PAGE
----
Notebook: 28 April | MAGAZINES
The office is a mess. I have too many old magazines and newspapers cluttering up the shelves and I really ought to throw some of them away to make space for all the new stuff. Trouble is, they’re all great mags, despite their age. Here’s five that I’ve just unearthed and dusted down…
ELLE DECOR 1990 (US edition). Art Director: Jean-Marie Hatier
American Elle Decor still looks as stylish as it did 27 years ago – luscious pictures, tight grid, white space, carefully crafted headlines and unusually narrow columns. Delicious! I think the headline and text font are both Baskerville Old Style.
LUFTHANSA BORDBUCH 1995 (Germany) The Lufthansa in-flight customer magazine. Design/layout Alberto Garcia-Izquierdo and Rolf Kuhl
The Lufthansa magazine was cool and pared back with excellent photography and dollops of white space. The same features appeared twice – first in German and then in English, but with different pictures. Headlines and text are set in Helvetica. I believe that the magazine is still in production and that it looks very much like it did 22 years ago.
ECONY 1999 (Germany). Art Director: Mike Meiré
Econy was a short-lived but influential German business magazine that ran from 1998-1999. It had a brutal typographic simplicity that combined Univers with a stark mechanical serif text font (Times New Roman?) and consequently this allowed the pictures to do most of the talking. Art Director Meiré commissioned fashion, music and art photographers for the business portraits and office and factory interiors, and this gave the magazine a real edge. A decade earlier in the 1980s, the UK business magazine Management Today had had a similar approach with its unconventional, in-your-face business portraiture, but Econy’s pictures had a much cooler aesthetic and they set a style that is still evident in many publications today.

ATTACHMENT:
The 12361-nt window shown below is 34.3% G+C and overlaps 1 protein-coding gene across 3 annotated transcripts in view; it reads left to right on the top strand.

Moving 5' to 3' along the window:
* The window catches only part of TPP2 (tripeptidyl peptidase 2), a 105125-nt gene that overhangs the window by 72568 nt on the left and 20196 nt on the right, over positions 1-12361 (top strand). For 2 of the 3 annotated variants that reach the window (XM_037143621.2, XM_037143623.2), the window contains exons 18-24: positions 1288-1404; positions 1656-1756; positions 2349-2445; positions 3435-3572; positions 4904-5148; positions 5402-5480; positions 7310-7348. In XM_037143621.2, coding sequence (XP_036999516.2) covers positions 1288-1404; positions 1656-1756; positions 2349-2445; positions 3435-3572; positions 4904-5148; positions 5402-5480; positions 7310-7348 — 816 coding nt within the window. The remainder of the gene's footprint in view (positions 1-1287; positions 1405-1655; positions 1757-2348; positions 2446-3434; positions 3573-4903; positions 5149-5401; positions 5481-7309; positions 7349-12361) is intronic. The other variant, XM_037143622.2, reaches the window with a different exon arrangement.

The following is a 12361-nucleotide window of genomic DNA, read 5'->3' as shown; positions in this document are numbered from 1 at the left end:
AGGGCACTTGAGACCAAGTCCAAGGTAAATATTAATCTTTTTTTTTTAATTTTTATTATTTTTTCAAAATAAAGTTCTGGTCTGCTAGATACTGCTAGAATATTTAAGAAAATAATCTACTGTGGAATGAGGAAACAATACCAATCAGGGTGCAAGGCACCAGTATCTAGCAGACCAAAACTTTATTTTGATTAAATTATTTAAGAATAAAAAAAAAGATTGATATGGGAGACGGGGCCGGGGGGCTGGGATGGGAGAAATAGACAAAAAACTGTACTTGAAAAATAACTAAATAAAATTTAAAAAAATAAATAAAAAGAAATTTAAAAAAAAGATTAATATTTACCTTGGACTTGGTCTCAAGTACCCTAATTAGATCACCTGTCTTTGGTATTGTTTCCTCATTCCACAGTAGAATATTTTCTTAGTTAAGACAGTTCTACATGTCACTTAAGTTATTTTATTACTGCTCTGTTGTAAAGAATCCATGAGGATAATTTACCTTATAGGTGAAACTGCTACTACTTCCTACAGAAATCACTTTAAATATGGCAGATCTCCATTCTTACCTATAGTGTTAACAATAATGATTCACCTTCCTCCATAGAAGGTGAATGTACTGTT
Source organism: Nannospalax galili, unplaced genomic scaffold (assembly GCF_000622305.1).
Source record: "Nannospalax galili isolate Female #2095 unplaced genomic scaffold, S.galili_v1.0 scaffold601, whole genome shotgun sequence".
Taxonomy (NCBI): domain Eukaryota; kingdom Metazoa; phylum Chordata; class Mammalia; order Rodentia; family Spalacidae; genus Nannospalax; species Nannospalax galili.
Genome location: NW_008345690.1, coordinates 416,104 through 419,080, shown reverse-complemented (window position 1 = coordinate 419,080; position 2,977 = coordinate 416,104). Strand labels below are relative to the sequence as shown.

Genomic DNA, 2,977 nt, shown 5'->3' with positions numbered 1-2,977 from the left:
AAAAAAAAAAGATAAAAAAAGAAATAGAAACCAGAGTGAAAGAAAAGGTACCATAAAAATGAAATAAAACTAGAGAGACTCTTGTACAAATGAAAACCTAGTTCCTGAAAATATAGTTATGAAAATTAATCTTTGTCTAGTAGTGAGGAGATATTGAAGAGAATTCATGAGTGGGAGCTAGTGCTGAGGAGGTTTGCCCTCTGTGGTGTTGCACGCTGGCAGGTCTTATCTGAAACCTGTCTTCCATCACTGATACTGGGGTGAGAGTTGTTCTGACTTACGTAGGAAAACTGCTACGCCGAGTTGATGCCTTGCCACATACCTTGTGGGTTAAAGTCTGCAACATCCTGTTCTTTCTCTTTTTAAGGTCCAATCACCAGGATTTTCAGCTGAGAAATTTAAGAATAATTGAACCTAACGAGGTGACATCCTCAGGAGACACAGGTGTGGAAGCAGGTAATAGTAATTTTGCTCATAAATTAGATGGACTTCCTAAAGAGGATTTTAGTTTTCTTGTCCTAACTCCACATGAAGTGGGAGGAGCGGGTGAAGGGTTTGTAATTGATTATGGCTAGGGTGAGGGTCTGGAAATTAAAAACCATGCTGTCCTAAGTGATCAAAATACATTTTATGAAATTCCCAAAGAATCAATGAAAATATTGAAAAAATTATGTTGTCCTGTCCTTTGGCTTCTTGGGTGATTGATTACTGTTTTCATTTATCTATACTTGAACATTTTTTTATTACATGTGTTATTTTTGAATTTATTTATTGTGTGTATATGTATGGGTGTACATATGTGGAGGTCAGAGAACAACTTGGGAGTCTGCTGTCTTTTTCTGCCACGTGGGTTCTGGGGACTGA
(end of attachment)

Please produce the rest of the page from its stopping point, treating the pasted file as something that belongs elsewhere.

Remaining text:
Mike Meiré went on to design the beautiful and even cooler brand eins, economics magazine, and in 2007 he redesigned 032c as a deliberately ‘ugly’ looking culture magazine with distorted typography and brash colours and which you can read more about here in Creative Review magazine. (And if you’re into anti-design, you may enjoy my RCA degree show poster that I produced in 1992.)
WIRE 1989. (UK) Design by Paul Elliman and Lucy Ward
Music magazine Wire is still going strong although I’m guilty of not having looked at a copy for a long, long time. The issue I have dates way back to 1989 (pre-mac, I think…) when it was a specialist Jazz music mag. What set it apart from magazines like The Face was its delicate and elegant typography which gave the magazine a literary/journal type feel, together with its use of white space plus of course, lots of very stylish black and white pics of jazz musicians. The fonts were Garamond with odd splashes of Gill Bold. Further reading: Eye mag profile of designer Paul Elliman (1997), and ‘The Elegant and stylish jazz covers of Wire magazine’ by Robert Newman
ANYWAY 2006/7 (Austria). Creative Director: Alexander Geringer
I’ve had this copy of Anyway magazine kicking around for 10 years or so but this is the first time I’ve picked it up and looked at it properly – and the more I look at it, the more I find to like about it. It was/is a stylish travel mag produced in Vienna by Ahead Media who publish other lifestyle magazines and who were evidently the very first publisher of Wallpaper magazine. It doesn’t shout at you – it’s just finely crafted like all the magazines unearthed here, with thoughtful considered typography (elegant serif contrasting with the all caps, dot font used for captions), cool white space and very attractive pictures.
OK. I’m not throwing any of these away. I need to build more shelves.
Photos taken by design student Eve who is on work experience with us. Eve’s favourite of the five mags is Wire for its black and white pics and simple design.
Coming up in next post: Newies but goodies – my latest purchases from the MagCulture shop